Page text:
Janus Henderson’s Andrew Hendry on Why Healthcare offers such a Compelling Investment Opportunity
At the Hubbis Independent Wealth Management Forum of May 11, one of our guests – whose firm was also a core sponsor of the event - gave a fascinating presentation on why healthcare, in particular the US market, represents such an interesting and also timely investment proposition. Andrew Hendry, Head of Distribution for Asia at Janus Henderson Investors, alerted the delegates to the rationale for private clients to take a good long look at healthcare.
Armed with an excellent slide show, Hendry first acknowledged that the state of the world was much more fragile today than it had been for many years.
“Faced with the uncertainties we all see out there, my premise is that you have to think about how on earth you can make money for clients this year, and with that in mind, I want to focus in on biotechnology and healthcare in general as a wonderful opportunity, and talk about the timing of your investment there, and how you can access the opportunity,” he said.
Wind in the sails
To summarise what was a detailed and excellent presentation, Hendry explained that the healthcare sector has been enjoying accelerating innovation, with dramatic improvements in scientific productivity. The demographics are remarkably encouraging with healthcare spending to increase significantly as the US undergoes a major demographic shift.
M&A and downside protection
The healthcare sector is likely to undergo some major consolidation, and as such offers major M&A potential, and which appears set for an uptick in activity. Healthcare also offers attractive defensive characteristics. Healthcare has typically held up better in down markets with lower volatility.
Janus Henderson has multi-decade expertise and commitment to the global life sciences sector, with an immensely experienced team of specialists with more than 100 years of combined healthcare investment experience and managing some USD13 billion of life sciences investments currently.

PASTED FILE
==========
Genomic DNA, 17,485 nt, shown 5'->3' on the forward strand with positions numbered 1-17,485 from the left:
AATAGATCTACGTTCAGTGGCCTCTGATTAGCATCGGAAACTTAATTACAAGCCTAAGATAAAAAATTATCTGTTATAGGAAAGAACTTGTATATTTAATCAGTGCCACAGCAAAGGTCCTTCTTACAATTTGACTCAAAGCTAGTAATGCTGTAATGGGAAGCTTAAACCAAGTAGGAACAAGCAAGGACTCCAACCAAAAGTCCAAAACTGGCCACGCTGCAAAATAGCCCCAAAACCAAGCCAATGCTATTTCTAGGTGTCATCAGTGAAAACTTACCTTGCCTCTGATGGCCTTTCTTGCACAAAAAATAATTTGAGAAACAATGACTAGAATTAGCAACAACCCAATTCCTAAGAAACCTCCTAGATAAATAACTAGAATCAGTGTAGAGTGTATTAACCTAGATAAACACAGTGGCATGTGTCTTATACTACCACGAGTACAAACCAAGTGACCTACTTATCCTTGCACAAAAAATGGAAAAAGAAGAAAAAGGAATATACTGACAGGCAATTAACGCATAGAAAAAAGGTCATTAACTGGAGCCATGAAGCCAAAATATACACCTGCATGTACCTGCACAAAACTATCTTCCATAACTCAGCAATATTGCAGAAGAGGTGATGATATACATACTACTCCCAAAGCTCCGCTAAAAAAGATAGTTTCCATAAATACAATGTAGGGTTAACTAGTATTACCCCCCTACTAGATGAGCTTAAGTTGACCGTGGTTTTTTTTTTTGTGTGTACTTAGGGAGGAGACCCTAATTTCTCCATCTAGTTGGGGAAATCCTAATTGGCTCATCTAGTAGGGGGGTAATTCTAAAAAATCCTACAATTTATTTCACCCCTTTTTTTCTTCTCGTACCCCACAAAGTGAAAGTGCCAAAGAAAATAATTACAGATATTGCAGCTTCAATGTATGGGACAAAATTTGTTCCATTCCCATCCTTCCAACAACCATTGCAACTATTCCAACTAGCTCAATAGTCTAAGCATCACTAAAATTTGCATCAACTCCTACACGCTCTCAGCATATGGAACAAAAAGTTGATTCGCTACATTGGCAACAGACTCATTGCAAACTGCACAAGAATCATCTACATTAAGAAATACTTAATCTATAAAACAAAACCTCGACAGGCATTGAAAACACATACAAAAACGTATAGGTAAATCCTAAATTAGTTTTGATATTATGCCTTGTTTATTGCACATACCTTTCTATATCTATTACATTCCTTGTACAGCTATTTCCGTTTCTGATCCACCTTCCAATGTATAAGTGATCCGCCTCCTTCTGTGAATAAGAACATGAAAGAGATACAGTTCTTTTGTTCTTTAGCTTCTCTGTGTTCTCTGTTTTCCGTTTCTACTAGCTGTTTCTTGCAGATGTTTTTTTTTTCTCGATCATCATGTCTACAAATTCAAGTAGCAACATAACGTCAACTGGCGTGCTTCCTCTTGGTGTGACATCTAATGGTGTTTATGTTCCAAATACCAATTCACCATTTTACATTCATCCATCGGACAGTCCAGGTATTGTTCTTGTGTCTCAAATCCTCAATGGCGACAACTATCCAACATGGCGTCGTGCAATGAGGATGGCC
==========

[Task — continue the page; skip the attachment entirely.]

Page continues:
Janus Henderson’s long experience and deep commitment
Janus Henderson has two appropriate healthcare investment vehicles that Hendry highlighted. The first is its Global Life Sciences Fund with USD4.24 billion of AUM. The UCITS fund is long-only and since inception has outperformed the MSCI World Health Care Index 77% of the time since implementing the “Value at Risk” approach on 1/1/2007. The second is their Biotech Innovation Fund with USD495 million of AUM. The Cayman Fund offers private market exposure, short positions and centres specifically on biotech.
The timing looks good
In terms of timing, Hendry pointed to the fall in values in recent times, opening the door to investors, especially in light of the key factors he had highlighted. He pointed to the sectors’ longest drawdown with a widely anticipated rebound yet to come. Biotech’s recent drawdown, he explained, was the largest from an absolute return perspective since 2006. Also, the pullback ranks worst when looking at performance relative to the S&P 500 Index and the S&P 500 Health Care Sector, underperforming by -61.7% and -67.3%, respectively.
With the drawdown so significant and also the longest on record - lasting more than twice the duration of the typical downturn – there appears significant opportunity ahead. Hendry highlighted how in the majority of prior periods, Biotech has gone on to generate substantial positive returns in the year after a drawdown, and had typically outperformed the S&P 500 by a significant margin.
Mining down into the detail